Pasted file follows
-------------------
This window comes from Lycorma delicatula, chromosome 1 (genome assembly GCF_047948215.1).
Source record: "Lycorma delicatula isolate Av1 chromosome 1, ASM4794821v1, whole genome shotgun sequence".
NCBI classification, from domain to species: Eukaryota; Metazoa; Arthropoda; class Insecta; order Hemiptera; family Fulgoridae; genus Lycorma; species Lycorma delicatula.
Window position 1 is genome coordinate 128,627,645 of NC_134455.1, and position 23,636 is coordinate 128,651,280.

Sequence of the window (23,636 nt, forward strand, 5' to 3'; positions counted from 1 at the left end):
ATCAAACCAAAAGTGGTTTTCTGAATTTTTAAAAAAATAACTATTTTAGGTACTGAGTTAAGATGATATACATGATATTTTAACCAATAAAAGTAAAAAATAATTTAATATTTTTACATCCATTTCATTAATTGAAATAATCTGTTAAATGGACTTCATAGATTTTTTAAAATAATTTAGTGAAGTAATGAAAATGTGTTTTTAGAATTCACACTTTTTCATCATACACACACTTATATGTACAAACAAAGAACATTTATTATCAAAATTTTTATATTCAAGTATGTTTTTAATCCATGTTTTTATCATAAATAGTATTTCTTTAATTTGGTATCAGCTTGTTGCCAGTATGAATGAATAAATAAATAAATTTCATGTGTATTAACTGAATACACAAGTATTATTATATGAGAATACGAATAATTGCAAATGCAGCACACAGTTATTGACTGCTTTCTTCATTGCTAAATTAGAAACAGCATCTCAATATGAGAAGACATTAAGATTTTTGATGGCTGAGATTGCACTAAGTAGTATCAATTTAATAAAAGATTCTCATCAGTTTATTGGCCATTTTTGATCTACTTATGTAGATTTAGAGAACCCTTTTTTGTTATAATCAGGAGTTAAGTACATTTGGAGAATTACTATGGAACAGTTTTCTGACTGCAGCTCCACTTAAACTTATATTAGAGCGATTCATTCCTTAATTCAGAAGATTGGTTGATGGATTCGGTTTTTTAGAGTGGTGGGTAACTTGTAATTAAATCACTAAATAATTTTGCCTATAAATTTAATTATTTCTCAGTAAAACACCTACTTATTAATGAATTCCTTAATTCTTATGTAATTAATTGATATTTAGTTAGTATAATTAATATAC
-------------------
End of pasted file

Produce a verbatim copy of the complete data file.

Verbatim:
This window comes from Lycorma delicatula, chromosome 1 (genome assembly GCF_047948215.1).
Source record: "Lycorma delicatula isolate Av1 chromosome 1, ASM4794821v1, whole genome shotgun sequence".
NCBI classification, from domain to species: Eukaryota; Metazoa; Arthropoda; class Insecta; order Hemiptera; family Fulgoridae; genus Lycorma; species Lycorma delicatula.
Window position 1 is genome coordinate 128,627,645 of NC_134455.1, and position 23,636 is coordinate 128,651,280.

Sequence of the window (23,636 nt, forward strand, 5' to 3'; positions counted from 1 at the left end):
ATCAAACCAAAAGTGGTTTTCTGAATTTTTAAAAAAATAACTATTTTAGGTACTGAGTTAAGATGATATACATGATATTTTAACCAATAAAAGTAAAAAATAATTTAATATTTTTACATCCATTTCATTAATTGAAATAATCTGTTAAATGGACTTCATAGATTTTTTAAAATAATTTAGTGAAGTAATGAAAATGTGTTTTTAGAATTCACACTTTTTCATCATACACACACTTATATGTACAAACAAAGAACATTTATTATCAAAATTTTTATATTCAAGTATGTTTTTAATCCATGTTTTTATCATAAATAGTATTTCTTTAATTTGGTATCAGCTTGTTGCCAGTATGAATGAATAAATAAATAAATTTCATGTGTATTAACTGAATACACAAGTATTATTATATGAGAATACGAATAATTGCAAATGCAGCACACAGTTATTGACTGCTTTCTTCATTGCTAAATTAGAAACAGCATCTCAATATGAGAAGACATTAAGATTTTTGATGGCTGAGATTGCACTAAGTAGTATCAATTTAATAAAAGATTCTCATCAGTTTATTGGCCATTTTTGATCTACTTATGTAGATTTAGAGAACCCTTTTTTGTTATAATCAGGAGTTAAGTACATTTGGAGAATTACTATGGAACAGTTTTCTGACTGCAGCTCCACTTAAACTTATATTAGAGCGATTCATTCCTTAATTCAGAAGATTGGTTGATGGATTCGGTTTTTTAGAGTGGTGGGTAACTTGTAATTAAATCACTAAATAATTTTGCCTATAAATTTAATTATTTCTCAGTAAAACACCTACTTATTAATGAATTCCTTAATTCTTATGTAATTAATTGATATTTAGTTAGTATAATTAATATAC